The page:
Many employees must designate a health plan through their employer. These days, as HMOs (health maintenance organizations) and managed care plans continue to proliferate, that means a choice between bad and worse. As employees line up in the lunch-room for a process called open enrollment, they may be surprised to learn that managed care rates have gone up ? again. The mirage that managed care is cheaper care is finally fading. And, for the first time in years, employees may also have the promise of free choice in medicine in the form of a new method of financing health care. Consumers are already aware of horror stories involving HMOs, but cheap rates persuaded many that managed care is less expensive. Recent rate hikes are proving otherwise. Many patients must go out of network for crucial care. Co-payments are rising. It’s little wonder why. As HMO executive Randall Crenshaw, chief medical officer for Cariten Healthcare of Tennessee, recently told the Wall Street Journal, more managed care patients are becoming “frequent fliers;” they over utilize health care and drive costs up. The deterioration of managed care stems from a basic economic principle: health care subsidized by government and rationed by bureaucrats is doomed to failure. Canada’s socialized medical system, which designates knee replacement an elective, is sending patients scurrying across the border and national health care in the United Kingdom restricts heart transplants to anyone under age 55. Managed care in America is no exception. Congress made health insurance premiums fully tax deductible to employers covering employees’ health care in 1942. This discouraged individuals from buying insurance for themselves and encouraged employers to offer benefits. Eventually, employees came to regard health care as an entitlement provided by the employer. In 1965, Congress created Medicare. Seniors were forced into the free-for-all of Medicare, personal responsibility was replaced by paternalism, and, predictably, unrestricted health care for older Americans lead to frenzy of spending by patients and doctors. Those who had clamored for Medicare argued that, since the state subsidizes seniors’ medical care, the state ought to pay for everyone’s health care. In an act of pragmatism, President Nixon proposed the HMO Act, which Congress passed in 1973. The law gave millions of dollars to HMOs, which, until then, had constituted a small portion of the market.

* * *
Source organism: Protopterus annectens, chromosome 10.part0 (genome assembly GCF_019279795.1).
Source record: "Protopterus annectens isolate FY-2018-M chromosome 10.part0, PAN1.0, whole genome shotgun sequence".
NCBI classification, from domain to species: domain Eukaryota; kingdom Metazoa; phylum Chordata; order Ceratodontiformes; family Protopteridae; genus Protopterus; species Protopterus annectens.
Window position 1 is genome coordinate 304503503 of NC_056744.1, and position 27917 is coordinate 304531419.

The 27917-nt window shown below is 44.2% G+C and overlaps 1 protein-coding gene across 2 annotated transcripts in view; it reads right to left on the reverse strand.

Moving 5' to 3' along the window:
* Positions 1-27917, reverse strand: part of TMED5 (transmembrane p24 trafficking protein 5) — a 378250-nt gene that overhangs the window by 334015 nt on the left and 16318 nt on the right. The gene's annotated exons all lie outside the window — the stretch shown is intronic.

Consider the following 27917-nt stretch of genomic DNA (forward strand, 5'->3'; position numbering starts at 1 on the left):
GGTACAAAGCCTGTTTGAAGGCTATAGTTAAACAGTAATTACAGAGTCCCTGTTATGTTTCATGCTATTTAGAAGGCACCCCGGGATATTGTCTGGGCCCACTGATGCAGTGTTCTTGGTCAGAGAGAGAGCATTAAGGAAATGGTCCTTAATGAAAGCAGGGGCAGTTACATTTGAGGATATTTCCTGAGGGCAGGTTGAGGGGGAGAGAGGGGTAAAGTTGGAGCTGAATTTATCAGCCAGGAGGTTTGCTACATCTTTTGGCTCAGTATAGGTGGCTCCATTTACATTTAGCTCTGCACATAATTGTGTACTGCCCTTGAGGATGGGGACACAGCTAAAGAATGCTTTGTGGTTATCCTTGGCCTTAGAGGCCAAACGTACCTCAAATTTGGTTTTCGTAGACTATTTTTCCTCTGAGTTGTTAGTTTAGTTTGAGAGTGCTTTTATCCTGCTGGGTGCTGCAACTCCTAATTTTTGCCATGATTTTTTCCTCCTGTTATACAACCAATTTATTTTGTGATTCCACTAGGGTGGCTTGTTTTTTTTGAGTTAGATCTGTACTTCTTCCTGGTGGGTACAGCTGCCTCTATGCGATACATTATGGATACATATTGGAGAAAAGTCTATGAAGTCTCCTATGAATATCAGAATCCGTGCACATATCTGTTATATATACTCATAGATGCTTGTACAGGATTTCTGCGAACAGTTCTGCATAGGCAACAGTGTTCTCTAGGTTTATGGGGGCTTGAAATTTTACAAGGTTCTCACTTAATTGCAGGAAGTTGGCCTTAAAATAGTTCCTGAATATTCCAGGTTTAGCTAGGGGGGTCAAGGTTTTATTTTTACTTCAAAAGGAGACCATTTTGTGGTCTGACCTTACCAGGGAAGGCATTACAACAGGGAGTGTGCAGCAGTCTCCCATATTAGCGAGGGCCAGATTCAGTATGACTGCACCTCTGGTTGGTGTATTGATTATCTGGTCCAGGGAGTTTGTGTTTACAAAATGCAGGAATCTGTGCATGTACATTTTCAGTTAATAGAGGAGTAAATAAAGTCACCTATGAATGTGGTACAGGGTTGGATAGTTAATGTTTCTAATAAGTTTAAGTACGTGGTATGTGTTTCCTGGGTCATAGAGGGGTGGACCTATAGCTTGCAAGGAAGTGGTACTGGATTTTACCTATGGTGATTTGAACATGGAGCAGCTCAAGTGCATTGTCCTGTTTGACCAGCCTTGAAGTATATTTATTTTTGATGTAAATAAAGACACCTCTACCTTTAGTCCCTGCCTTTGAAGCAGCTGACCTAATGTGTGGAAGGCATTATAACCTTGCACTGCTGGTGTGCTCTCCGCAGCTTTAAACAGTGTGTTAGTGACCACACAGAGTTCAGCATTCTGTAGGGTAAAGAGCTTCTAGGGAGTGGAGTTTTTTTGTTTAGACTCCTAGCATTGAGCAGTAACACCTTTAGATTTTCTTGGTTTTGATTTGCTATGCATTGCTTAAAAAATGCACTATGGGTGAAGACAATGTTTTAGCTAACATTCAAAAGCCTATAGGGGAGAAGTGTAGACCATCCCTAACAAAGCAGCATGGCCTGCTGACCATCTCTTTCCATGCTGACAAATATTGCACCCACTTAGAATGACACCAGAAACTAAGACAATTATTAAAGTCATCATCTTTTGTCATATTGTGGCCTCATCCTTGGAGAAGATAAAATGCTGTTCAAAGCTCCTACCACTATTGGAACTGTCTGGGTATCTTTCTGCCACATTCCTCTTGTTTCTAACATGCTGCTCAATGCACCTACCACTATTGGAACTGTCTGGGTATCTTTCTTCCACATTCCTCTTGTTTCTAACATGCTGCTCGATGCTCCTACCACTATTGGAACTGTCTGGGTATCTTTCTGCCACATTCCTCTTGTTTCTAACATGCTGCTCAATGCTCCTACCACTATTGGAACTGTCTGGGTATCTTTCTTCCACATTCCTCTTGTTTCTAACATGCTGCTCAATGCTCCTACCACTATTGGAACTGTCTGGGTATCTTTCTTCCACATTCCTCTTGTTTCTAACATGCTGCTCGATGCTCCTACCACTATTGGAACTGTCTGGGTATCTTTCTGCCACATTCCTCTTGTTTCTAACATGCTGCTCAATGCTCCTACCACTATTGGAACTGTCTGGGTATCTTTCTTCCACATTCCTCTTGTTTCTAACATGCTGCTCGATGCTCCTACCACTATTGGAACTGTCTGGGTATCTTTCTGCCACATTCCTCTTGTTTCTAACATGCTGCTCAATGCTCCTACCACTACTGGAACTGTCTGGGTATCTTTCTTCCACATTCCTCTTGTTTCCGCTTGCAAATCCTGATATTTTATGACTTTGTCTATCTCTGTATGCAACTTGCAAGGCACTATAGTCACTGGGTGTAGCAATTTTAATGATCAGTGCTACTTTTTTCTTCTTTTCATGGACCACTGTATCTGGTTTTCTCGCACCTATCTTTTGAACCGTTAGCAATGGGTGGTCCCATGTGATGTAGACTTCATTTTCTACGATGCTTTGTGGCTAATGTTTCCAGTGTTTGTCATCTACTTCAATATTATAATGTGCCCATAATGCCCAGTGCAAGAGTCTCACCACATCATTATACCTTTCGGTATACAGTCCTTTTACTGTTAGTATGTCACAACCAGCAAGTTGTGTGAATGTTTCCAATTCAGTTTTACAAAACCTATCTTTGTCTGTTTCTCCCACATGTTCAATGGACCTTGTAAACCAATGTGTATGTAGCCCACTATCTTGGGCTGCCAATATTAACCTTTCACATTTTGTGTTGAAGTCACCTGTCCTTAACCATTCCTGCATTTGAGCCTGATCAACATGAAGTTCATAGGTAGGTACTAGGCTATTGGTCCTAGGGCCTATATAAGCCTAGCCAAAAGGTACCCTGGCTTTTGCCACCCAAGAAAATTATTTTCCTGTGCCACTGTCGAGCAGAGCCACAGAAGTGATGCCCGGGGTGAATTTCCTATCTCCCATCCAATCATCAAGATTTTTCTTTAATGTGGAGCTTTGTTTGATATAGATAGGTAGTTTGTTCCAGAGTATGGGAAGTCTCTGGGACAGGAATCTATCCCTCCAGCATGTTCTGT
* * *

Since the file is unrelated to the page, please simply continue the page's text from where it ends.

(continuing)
HMOs multiplied rapidly with the new federal giveaways. Managed care, now including PPOs, mushroomed. Employers initially perceived managed care plans as cheaper than traditional fee-for-service insurance. Gradually, they stopped offering a choice of health plans, making individual policies more expensive. HMOs’ penetration of the industry had been subsidized into existence. Government had instituted managed care. Today, while overall quality of patient care remains the best in the world, doctors practice medicine in an increasingly intricate web of rationing and regulations: Physicians are stripped of professional autonomy. As patients wander the maze of managed bureaucracy, costs rise and quality deteriorates. Every American dependent on a third party for health coverage is a potential victim of managed care. And state sponsored management of medicine is growing. Last year, Congress and the President increased regulations on the medical profession with the Kennedy Kassebaum legislation. This year, Congress approved the President’s $24 billion in “kiddie care” state subsidies. A few politicians (Senotors Kennedy and Wellstone), demand national health care on the grounds that health care is a right.
Is health care a right? The Declaration of Independence protects the inalienable right to life, liberty and the pursuit of happiness; it does not guarantee happiness or health care. The right to act in your self-interest and provide necessities for yourself means you have the right to choose. A proper solution adopts and protects this right. Fortunately, Congress has the power to preserve the freedom of choice in medicine: they can vote to expand medical savings accounts (MSAs). Approved for a limited test last year, MSAs are used in conjunction with high deductible insurance. Contributions are tax-deductible and money earns interest; funds may be used to cover medical expenses ? including mental health, vision and dental care ? tax-free. MSAs, offered by Merrill Lynch, Time Insurance and Wells Fargo, among others, allow employees to boost savings. MSAs offer patients an escape from managed care and put the patient in charge. Currently, the MSA option is restricted to a small group of self-employed, uninsured and small business people and a paltry 390,000 Medicare recipients. Expanding eligibility for MSAs to all Americans will protect what is left of the right to choose. A “choice” between trying to manage managed care with a plethora of new regulations and government run health care is not a choice, it’s a death sentence. Congress ought to face the truth about managed care, back off trying to regulate HMOs and give unrestricted free choice in medicine a chance.